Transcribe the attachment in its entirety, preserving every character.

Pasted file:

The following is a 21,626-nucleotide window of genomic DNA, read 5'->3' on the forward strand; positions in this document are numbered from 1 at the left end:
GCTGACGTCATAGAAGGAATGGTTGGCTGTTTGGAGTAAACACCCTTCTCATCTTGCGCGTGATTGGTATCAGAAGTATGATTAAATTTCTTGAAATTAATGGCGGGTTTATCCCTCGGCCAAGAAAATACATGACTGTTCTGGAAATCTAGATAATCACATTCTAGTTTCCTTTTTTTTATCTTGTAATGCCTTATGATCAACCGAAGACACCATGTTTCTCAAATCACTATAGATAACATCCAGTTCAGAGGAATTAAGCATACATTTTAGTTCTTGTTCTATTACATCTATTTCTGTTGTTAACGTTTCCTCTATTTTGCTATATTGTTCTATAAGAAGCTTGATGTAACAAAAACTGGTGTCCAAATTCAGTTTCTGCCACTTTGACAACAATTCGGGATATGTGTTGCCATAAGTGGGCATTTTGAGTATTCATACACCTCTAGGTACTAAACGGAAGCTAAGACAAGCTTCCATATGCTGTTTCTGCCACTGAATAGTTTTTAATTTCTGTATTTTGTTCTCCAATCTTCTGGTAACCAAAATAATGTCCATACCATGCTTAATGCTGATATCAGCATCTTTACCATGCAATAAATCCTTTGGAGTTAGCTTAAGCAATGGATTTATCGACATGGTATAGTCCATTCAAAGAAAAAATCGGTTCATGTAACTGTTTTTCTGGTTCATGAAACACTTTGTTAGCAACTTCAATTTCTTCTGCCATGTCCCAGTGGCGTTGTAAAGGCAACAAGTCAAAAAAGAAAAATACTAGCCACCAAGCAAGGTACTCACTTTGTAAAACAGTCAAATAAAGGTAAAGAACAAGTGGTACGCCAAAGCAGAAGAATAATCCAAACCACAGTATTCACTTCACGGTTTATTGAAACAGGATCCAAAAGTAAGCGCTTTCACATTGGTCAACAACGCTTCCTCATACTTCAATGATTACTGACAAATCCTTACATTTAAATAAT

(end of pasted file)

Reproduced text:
The following is a 21,626-nucleotide window of genomic DNA, read 5'->3' on the forward strand; positions in this document are numbered from 1 at the left end:
GCTGACGTCATAGAAGGAATGGTTGGCTGTTTGGAGTAAACACCCTTCTCATCTTGCGCGTGATTGGTATCAGAAGTATGATTAAATTTCTTGAAATTAATGGCGGGTTTATCCCTCGGCCAAGAAAATACATGACTGTTCTGGAAATCTAGATAATCACATTCTAGTTTCCTTTTTTTTATCTTGTAATGCCTTATGATCAACCGAAGACACCATGTTTCTCAAATCACTATAGATAACATCCAGTTCAGAGGAATTAAGCATACATTTTAGTTCTTGTTCTATTACATCTATTTCTGTTGTTAACGTTTCCTCTATTTTGCTATATTGTTCTATAAGAAGCTTGATGTAACAAAAACTGGTGTCCAAATTCAGTTTCTGCCACTTTGACAACAATTCGGGATATGTGTTGCCATAAGTGGGCATTTTGAGTATTCATACACCTCTAGGTACTAAACGGAAGCTAAGACAAGCTTCCATATGCTGTTTCTGCCACTGAATAGTTTTTAATTTCTGTATTTTGTTCTCCAATCTTCTGGTAACCAAAATAATGTCCATACCATGCTTAATGCTGATATCAGCATCTTTACCATGCAATAAATCCTTTGGAGTTAGCTTAAGCAATGGATTTATCGACATGGTATAGTCCATTCAAAGAAAAAATCGGTTCATGTAACTGTTTTTCTGGTTCATGAAACACTTTGTTAGCAACTTCAATTTCTTCTGCCATGTCCCAGTGGCGTTGTAAAGGCAACAAGTCAAAAAAGAAAAATACTAGCCACCAAGCAAGGTACTCACTTTGTAAAACAGTCAAATAAAGGTAAAGAACAAGTGGTACGCCAAAGCAGAAGAATAATCCAAACCACAGTATTCACTTCACGGTTTATTGAAACAGGATCCAAAAGTAAGCGCTTTCACATTGGTCAACAACGCTTCCTCATACTTCAATGATTACTGACAAATCCTTACATTTAAATAAT